Last time a plummeting big man dropped to the Jazz, he had foot issues.

Major foot issues.

Curtis Borchardt — selected 18th overall out of Stanford University in the 2002 NBA draft but expected to go higher — was plagued by a stress fracture in his right foot while in college.

The 7-foot center missed his entire 2002-03 rookie season with the Jazz due to a stress fracture in the same foot, which was held together by surgical screws.

He wound up logging just 83 games over the next two seasons, and — his NBA career cut short, in part because of the foot — eventually embarked on a playing career in Spain.

Flash forward to Thursday.

The Jazz drafted 7-foot Ohio State freshman center Kosta Koufos, who was expected to go higher.

As it turns out, Koufos sustained a broken right foot that limited him to 11 games during his junior season at GlenOaks High School in Canton, Ohio.

That fact was considered but did not at all dissuade the Jazz from selecting Koufos with their No. 23 overall pick in the draft's first round.

"All the physicals show nothing," Jazz general manager Kevin O'Connor said Friday.

"We put it in the hopper — but he played two years after that, and a lot of people have done that," O'Connor added. "It's not something that's happened recently, and he's played a lot of games since. It's a clean bill of health."

Koufos went on to average 25.9 points, 15.4 rebounds and 5.2 blocks during a full senior season at GlenOaks.

GOOD GRADES: Grades and analysis are in, and the Jazz's report card is worth bringing home.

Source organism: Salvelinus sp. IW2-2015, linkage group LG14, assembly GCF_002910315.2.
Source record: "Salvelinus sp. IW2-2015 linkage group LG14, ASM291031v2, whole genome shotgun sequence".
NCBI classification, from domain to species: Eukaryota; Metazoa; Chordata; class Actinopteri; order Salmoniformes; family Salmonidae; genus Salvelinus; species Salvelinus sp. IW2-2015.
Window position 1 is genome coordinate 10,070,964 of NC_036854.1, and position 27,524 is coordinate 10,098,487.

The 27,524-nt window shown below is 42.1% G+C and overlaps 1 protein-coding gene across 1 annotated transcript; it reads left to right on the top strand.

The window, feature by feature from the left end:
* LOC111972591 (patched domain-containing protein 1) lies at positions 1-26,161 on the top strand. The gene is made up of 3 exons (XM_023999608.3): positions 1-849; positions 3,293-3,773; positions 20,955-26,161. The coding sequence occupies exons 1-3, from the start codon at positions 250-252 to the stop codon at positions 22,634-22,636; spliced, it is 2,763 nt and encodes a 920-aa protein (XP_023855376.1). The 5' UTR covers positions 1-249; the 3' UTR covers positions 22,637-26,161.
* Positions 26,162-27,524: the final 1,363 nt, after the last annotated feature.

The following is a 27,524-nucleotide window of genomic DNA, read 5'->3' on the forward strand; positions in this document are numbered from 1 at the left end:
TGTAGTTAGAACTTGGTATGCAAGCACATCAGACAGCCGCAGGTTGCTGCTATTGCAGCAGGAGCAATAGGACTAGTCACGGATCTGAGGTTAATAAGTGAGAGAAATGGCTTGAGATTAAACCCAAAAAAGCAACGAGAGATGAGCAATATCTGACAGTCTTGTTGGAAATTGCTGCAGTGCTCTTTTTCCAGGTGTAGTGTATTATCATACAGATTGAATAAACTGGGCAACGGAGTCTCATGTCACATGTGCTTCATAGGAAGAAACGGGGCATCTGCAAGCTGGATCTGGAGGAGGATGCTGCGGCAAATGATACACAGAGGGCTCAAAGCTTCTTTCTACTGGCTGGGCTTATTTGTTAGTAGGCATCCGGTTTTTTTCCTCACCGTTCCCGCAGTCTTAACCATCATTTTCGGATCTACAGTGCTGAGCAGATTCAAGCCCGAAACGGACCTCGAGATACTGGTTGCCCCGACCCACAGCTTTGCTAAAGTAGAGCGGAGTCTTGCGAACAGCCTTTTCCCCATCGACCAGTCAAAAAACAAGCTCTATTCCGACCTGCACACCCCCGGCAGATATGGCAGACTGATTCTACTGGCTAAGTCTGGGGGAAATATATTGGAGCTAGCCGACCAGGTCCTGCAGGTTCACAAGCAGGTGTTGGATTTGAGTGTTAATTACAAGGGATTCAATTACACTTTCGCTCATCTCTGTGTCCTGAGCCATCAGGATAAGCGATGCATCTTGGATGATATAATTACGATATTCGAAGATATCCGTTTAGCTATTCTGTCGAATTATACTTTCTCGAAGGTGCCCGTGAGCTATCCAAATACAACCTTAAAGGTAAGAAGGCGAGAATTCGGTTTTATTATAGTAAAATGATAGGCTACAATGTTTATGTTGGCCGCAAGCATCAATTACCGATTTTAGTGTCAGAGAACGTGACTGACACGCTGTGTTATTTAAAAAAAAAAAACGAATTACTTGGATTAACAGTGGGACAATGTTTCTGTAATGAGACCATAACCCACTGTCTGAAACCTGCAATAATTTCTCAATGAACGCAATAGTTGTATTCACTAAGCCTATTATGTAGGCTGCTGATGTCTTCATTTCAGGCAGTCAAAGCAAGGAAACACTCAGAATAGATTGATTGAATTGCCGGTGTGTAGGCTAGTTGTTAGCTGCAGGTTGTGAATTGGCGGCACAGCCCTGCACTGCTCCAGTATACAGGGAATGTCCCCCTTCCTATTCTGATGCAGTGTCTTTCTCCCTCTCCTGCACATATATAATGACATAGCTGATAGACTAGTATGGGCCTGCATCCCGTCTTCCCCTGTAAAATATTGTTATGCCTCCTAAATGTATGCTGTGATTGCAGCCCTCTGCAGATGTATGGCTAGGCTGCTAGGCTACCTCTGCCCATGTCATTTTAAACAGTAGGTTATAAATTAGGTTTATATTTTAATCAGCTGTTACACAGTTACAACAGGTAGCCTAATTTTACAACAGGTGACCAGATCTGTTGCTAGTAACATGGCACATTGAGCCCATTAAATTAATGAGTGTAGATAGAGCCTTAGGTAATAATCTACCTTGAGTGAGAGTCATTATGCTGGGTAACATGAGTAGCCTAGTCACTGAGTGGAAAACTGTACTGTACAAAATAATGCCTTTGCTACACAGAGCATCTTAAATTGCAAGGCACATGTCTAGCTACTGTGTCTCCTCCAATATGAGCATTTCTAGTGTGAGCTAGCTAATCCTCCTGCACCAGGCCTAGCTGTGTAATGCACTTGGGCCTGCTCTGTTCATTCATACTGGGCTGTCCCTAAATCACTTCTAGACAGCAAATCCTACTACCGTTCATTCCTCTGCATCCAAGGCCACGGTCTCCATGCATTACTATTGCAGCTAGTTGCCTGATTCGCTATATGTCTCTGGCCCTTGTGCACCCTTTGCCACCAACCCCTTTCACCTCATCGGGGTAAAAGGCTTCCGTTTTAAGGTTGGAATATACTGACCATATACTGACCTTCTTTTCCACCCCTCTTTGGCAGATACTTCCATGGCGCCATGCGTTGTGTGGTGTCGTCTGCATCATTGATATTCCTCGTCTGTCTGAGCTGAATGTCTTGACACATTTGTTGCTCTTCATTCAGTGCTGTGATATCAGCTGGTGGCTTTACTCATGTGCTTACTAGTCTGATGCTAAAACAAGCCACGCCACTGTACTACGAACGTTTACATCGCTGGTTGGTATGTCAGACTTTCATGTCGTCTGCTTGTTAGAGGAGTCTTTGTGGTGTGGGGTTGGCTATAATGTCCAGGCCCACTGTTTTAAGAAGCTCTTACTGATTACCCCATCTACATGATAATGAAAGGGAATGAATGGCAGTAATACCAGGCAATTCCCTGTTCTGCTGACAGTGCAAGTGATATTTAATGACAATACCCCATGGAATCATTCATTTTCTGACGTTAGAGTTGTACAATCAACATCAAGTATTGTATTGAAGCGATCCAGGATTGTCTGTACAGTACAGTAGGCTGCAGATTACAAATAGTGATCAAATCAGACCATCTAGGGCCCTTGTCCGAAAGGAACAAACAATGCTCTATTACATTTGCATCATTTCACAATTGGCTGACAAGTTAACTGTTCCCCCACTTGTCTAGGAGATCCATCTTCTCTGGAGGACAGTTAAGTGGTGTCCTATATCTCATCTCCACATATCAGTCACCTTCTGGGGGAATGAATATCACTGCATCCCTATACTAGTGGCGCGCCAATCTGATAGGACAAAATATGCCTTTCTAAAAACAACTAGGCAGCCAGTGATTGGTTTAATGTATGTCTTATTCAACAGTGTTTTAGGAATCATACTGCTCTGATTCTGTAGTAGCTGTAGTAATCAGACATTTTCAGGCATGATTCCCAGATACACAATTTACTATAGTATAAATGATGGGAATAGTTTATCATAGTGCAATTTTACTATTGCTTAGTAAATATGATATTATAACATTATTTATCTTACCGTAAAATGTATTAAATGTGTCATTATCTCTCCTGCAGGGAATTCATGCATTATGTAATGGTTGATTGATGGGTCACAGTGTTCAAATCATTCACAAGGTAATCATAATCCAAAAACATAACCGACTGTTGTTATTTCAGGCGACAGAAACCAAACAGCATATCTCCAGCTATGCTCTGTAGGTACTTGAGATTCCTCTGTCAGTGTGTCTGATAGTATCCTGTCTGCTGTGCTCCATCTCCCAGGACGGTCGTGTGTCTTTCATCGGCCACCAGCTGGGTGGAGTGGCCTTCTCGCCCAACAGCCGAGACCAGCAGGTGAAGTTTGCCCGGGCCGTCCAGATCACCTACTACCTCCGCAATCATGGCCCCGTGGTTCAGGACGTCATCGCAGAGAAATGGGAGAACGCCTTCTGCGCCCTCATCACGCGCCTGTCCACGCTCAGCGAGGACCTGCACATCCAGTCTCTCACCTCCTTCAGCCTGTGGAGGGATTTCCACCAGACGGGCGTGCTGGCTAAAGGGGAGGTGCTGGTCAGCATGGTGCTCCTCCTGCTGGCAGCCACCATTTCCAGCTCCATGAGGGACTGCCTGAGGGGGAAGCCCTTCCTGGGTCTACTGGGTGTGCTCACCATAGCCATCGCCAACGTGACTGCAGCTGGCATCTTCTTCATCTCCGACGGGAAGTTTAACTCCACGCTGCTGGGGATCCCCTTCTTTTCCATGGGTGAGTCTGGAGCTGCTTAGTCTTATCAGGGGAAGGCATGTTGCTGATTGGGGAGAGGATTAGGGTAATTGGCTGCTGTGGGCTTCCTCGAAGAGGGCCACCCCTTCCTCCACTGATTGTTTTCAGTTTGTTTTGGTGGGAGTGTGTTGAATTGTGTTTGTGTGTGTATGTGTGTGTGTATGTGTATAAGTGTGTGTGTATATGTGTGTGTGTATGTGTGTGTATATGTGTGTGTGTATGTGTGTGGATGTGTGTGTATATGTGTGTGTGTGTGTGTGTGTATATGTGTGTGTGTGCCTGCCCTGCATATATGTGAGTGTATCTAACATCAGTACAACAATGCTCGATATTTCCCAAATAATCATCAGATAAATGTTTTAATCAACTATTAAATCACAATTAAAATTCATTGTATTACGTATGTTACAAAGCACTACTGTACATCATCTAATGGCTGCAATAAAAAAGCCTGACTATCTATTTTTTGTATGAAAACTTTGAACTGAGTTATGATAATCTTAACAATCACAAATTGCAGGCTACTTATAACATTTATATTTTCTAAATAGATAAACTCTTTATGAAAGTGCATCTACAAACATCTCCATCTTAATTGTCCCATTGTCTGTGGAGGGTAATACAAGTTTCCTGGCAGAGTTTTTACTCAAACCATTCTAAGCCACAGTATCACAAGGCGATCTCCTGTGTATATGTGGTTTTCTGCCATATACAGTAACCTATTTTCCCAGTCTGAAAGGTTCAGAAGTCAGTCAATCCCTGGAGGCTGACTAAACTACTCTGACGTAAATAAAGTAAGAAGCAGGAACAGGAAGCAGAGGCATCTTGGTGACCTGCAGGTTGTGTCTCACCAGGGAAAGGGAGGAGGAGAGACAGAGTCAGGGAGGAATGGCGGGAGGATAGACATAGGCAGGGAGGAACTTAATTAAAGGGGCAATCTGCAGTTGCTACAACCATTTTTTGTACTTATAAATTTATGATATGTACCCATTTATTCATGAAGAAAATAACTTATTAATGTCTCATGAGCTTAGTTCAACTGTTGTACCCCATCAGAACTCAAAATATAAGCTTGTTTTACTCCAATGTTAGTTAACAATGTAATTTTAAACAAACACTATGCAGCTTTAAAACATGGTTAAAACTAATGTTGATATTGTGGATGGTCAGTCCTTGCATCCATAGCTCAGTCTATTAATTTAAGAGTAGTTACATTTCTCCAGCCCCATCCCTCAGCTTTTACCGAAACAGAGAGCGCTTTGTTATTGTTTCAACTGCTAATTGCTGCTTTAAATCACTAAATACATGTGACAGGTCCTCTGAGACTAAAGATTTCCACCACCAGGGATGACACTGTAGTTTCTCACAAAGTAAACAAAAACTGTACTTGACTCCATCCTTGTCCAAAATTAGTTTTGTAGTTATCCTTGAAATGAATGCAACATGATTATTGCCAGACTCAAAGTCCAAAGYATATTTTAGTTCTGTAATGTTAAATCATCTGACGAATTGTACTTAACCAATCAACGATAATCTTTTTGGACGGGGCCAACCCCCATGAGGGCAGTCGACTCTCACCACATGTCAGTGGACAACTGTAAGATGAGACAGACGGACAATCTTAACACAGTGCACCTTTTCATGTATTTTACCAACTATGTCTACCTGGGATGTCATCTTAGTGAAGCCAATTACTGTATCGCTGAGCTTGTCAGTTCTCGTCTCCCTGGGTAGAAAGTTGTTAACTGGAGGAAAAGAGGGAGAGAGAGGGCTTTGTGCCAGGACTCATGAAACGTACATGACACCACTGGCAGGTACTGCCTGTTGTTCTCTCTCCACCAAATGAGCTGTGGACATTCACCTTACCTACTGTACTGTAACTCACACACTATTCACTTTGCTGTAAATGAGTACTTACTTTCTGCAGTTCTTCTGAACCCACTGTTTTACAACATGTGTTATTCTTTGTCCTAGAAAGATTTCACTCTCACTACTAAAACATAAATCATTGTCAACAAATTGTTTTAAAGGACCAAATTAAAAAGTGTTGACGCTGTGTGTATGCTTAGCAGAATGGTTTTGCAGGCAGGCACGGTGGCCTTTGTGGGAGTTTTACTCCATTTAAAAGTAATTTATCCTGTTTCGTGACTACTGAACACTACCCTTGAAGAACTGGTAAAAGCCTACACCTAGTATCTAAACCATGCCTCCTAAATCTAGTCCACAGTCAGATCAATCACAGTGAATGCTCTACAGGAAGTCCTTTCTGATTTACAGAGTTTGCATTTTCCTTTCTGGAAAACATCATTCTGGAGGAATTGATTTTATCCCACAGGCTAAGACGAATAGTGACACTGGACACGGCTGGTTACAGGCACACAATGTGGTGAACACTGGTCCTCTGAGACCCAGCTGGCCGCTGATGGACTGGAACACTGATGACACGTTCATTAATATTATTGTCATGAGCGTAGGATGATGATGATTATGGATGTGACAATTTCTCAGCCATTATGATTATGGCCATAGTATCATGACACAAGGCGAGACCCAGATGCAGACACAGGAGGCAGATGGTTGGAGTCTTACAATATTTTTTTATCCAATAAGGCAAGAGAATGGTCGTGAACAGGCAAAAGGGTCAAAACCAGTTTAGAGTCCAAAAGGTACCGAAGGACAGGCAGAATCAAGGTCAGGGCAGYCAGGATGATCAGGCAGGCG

Longtime draft analyst Chad Ford gave Utah an A- for its selections of not only Koufos but also Croatian center Ante Tomic and Serbian power forward Tadija Dragicevic in the draft's second round.

Ford wrote that "Koufos is a steal here — he's a little like the second coming of Mehmet Okur, a big guy who likes to face the basket but who can mix it up inside," and that "Tomic reminds me of a young Pau Gasol — very skilled but lacks the strength to play in the post."'s analysis: "Utah must really like what Mehmet Okur gives them because Koufos is essentially the same player. He might not be the toughest 7-footer around, but he is a lights-out perimeter shooter and a legitimate zone buster. He can play pick-and-pop with Deron Williams when Okur needs a breather or gets into foul trouble." said Dragicevic was "not exactly a household name" — Ford, who is as well-versed on the draft as any in cyberspace, admitted to never having seen him — and called him a "mysterious Serbian forward with good size and strong face-up ball skills."

Though he won't come to the NBA from Croatia for at least another year or two, Ford was high on Tomic, calling him "one of the most skilled bigs in this draft" but someone who "needs to get much, much stronger."

And he was especially high on Koufos, writing that if he had stayed at Ohio State, "he would have been projected as a top-10 pick in 2009, so I don't think the Jazz could have done much better at 23."

OOPS: So much for a report that the Jazz "apparently fancy Goran Dragic as a potential backup for (point) Deron Williams a few years down the road, and could take him with the No. 44 pick."

The Jazz instead took Tomic at 44, and the Slovenian Dragic went one pick later, taken by San Antonio for Houston.

OOPS II: reported that the Jazz "seriously considered drafting Tomic with the No. 23 pick," but O'Connor said Thursday he was never a consideration for them at that spot.

HE SAID IT: O'Connor, at the Jazz's practice facility after the draft: "We're sick of looking at each other, we're sick of having pizza, we're sick of being in this building. But it's turned out pretty well for us."

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